Consumer Technology

Published on September 23rd, 2015 | by Rogier van Rooij

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Apple iPhones Get An Eco-Friendly Upgrade

September 23rd, 2015 by  

The iPhones 6s and 6s Plus have just been released and along with some specs upgrades — like a better camera and a more advanced touchscreen — Apple is also upgrading their best-selling products in an environmental sense.

According to the company’s own measurements, which look at how much CO2 is emitted during the production, distribution, consumer usage, and recycling of the devices, the two new models save 14% and 16% carbon output compared to last year’s iPhones.

Lisa Jackson, Apple’s vice president of Environment, Policy and Social Initiatives, told the Associated Press that these numbers are for a big part the result of changes that have been made in the purchasing and manufacturing of the aluminium used in the iPhones. The carbon footprint here was cut in half from last year, she said.

Apple has made a lot of improvements with regard to its ecological footprint in recent years. The company boasts that all its data-centres, offices, and stores in the US are now powered by renewable energy. On a worldwide basis, there is still some work to be done, with around 13% of Apple’s energy still coming from fossil sources.

These efforts are of course not just for charity. They will improve Apples image, and thereby sales. Also, saving the environment saves money. As CEO Tim Cook pointed out at the Goldman Sachs’ Internet and Technology conference earlier this year about shifting to green power sources: “We expect to have a very significant savings because we have a fixed-price for the renewable energy, and there’s quite a difference between that price and the price of the brown energy.”

This is what you get if you combine Apples commitment to a better climate with its PR devision:





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About the Author

Optimistic, eager to learn and strongly committed to society's wellbeing, Rogier van Rooij wants to share with you the latest cleantech developments, focussing on Western Europe. After graduating cum laude from high school, Rogier is currently an honours student at University College Utrecht in the Netherlands.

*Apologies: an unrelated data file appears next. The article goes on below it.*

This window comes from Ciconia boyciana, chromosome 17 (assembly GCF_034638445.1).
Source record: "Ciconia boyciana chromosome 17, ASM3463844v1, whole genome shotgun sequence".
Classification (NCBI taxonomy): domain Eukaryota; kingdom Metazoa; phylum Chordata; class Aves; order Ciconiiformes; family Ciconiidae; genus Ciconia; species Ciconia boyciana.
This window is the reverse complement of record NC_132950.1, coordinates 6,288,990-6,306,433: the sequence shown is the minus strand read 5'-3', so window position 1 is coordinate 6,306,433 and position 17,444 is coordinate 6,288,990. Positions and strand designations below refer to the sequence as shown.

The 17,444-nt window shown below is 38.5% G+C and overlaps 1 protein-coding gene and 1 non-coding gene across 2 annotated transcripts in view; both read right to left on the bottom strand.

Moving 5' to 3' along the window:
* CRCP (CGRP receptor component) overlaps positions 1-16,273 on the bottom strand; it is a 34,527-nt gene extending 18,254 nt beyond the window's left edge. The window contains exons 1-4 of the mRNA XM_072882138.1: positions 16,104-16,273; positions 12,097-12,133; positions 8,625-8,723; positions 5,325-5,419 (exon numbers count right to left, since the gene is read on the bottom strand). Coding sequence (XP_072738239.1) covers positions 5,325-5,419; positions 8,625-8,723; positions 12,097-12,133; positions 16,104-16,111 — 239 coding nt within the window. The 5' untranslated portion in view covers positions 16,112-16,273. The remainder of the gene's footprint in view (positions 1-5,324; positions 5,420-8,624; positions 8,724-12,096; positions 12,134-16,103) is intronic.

• Larmion

    Since Apple’s devices are manufactured by the same contractors used by everyone else in the industry (Hon Hai, Pegatron and others), the claim that it reduced carbon emissions needs to be nuanced: if Apple’s manufacturing emissions fell, those of all its rivals must have done so in equal measure.

    And as for the data center thingy: Apple has three main rivals in consumer cloud solutions. Google and Microsoft use about as much RE as Apple does and Amazon is belatedly starting to catch up.

    In short, a fairer headline would have been: “all smartphones become slightly more eco-friendly, Apple makes bigger song and dance about it than rivals”.

    Also, keep in mind that modern unibody smartphones like the iPhone are anything but eco friendly. As with all consumer electronics, their embodied energy hugely outweighs their lifetime energy use and so the eco-friendly thing to do to is to use them for as long as possible. The use of unibody designs with poor repairability scores (as per iFixit) combined with the absence of a user-replacable battery and SD card make that a lot harder.

    That last point is of course applicable to most high end smartphones, not just Apple’s offering.

    • JamesWimberley

      Don’t other smartphones have replaceable batteries? A minor point, as Apple’s can be changed by high street dealers.

      There is a thriving second-hand market for used smartphones in developing countries. The thing is to return the old one to the store, not drop it in the trash.

      I feel you are being a little unfair to Apple on the supply chain. Foxconn and the like are responding to pressure from their customers on carbon intensity, and Apple is a customer they really don’t want to lose. A pity there is much less pressure coming their way on workers’ rights.

      • Larmion

        Some others do, especially budget models. In the flagship models, thinner and better looking unibody designs with laminated batteries have largely taken over.

        Sending phones that are replaced simply because they are no longer fast enough to Africa is great. If the phone is fundamentally broken though, the poor repairability of modern smartphones makes it much harder for informal dealers to refurbish them.

        Of course the contract manufacturers are acting in part on pressure from higher up the chain (and of course they want to save on energy too). However, there is little to suggest that Apple exerts greater pressure than other tier one smartphone makers.

        Look at the (admittedly flawed) Greenpeace guide: it puts Lenovo (Motorola), Samsung and Sony in the same category as Apple and ranks Nokia and Acer one higher. And that is despite Apple having much greater leeway to clean up its act due to its much higher profit margin.

        Again, I’m not trying to dismiss what Apple is doing. However, I feel this article is unfair in giving Apple high praises while neglecting to mention that most of its rivals are just as active in cleaning up their energy and materials.

      • eveee

        I am sure they are willing to invest in a fence to keep them from jumping.

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